How to Find the Prime Factorization of a Number with a Factor Tree
A prime number is an integer that can be divided only by 1 and itself. (0 and 1 are not considered prime.) Every positive integer greater than 1 can be broken down into the product of prime factors. For example, the prime factorization of 300 is 2·2·3·5·5. If the number itself is prime, then of course it has only one prime factor--itself!
You can find the prime decomposition of a number by creating a factor tree that branches out into smaller and smaller factors. At the end of the process you will be left with only the prime factors at the ends of the branches.
Apply the steps below to find the prime decomposition by hand, or use the calculator on the left.
(Step 1) As an example to illustrate the steps, let's create a factor tree for 210000. The first step is to break the number into the product of two factors, not necessarily prime.
There are usually several ways to do this, and it doesn't matter how you start the process since all branchings eventually lead to the same prime factorization at the end. For the number 210000, we could split it into either 700 times 300, or 21 times 10000. Let's take the latter factorization.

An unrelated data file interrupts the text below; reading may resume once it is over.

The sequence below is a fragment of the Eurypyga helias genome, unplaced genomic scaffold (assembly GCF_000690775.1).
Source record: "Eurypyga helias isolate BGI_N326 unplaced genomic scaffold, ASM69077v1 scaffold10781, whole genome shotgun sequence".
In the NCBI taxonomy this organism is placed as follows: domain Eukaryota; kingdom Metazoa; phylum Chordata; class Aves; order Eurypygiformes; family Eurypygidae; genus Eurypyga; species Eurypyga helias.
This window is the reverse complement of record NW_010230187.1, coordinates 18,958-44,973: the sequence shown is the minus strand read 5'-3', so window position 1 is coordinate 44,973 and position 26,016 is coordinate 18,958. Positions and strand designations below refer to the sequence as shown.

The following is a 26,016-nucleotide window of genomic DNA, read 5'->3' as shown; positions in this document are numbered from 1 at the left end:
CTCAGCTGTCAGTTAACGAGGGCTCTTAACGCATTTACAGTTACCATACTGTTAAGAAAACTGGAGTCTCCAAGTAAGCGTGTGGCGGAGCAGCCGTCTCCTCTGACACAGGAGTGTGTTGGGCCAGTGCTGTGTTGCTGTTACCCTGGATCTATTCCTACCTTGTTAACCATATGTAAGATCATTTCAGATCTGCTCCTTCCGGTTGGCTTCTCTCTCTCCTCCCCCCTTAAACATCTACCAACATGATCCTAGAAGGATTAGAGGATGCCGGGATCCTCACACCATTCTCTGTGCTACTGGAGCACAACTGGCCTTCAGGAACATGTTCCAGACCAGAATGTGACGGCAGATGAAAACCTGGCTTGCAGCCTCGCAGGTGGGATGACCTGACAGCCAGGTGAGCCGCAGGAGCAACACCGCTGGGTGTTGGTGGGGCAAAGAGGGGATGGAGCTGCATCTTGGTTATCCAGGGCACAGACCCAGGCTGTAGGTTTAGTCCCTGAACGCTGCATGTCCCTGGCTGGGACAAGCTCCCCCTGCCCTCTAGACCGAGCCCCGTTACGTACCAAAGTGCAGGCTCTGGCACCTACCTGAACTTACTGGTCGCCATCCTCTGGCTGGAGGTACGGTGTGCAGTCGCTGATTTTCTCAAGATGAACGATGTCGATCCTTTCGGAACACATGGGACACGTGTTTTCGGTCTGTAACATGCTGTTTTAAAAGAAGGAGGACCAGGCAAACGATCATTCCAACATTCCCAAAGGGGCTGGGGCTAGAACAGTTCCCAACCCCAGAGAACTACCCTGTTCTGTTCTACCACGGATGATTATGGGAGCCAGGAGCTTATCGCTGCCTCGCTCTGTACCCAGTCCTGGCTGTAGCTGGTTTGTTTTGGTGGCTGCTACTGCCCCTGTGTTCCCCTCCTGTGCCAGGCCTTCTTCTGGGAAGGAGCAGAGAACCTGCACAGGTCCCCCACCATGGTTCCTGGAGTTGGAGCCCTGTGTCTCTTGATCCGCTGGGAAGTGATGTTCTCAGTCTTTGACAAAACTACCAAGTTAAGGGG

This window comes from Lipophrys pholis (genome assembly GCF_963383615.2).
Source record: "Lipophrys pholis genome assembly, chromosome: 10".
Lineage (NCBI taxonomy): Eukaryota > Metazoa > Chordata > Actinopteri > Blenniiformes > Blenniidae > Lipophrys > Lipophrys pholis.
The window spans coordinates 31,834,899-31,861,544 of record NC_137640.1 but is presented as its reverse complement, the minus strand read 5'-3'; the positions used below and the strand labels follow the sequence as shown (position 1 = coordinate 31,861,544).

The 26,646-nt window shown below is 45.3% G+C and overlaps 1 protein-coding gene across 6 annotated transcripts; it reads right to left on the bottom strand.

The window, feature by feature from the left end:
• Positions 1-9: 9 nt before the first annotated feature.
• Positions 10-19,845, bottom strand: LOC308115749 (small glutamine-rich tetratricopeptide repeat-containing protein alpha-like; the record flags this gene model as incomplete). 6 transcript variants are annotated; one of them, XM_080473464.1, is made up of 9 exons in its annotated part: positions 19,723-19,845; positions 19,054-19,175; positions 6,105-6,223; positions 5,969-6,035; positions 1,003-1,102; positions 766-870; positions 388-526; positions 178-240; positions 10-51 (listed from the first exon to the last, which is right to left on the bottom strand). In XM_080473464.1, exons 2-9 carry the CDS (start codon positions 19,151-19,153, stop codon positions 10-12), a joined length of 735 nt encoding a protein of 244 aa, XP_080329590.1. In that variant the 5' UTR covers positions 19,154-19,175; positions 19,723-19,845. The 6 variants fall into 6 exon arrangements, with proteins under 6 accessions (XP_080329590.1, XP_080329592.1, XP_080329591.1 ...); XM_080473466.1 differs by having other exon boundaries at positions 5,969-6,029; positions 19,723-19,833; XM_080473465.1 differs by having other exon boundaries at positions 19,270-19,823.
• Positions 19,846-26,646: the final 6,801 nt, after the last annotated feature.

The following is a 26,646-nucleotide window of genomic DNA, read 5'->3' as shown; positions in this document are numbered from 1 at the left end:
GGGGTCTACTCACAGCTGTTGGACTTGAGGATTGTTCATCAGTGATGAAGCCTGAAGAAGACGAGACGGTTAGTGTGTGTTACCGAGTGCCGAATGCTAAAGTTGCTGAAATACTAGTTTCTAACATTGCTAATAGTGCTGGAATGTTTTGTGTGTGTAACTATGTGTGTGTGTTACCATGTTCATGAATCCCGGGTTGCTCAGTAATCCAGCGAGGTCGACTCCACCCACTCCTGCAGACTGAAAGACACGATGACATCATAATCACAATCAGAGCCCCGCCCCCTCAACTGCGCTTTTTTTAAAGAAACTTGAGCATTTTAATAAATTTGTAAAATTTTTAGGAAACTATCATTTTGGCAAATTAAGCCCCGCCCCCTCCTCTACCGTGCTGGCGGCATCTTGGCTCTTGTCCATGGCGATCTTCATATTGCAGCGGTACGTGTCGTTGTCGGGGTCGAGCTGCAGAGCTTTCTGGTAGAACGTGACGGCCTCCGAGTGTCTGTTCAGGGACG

(Step 2) Take the two factors you found in Step 1 and factor each one. For example, 21 splits into 3 and 7, while 10000 splits into 100 and 100. Since 3 and 7 are already prime, we can stop working on that branch.
(Step 3) Continue factoring each branch until you arrive at only prime factors. For example, each 100 splits into 10 and 10, and each 10 further splits into 2 and 5. See diagram below:
(Step 4) Record all of the numbers at the ends of the branches to obtain the prime factorization. As you can see from above, the prime factorization of 210000 is 2·2·2·2·3·5·5·5·5·7.
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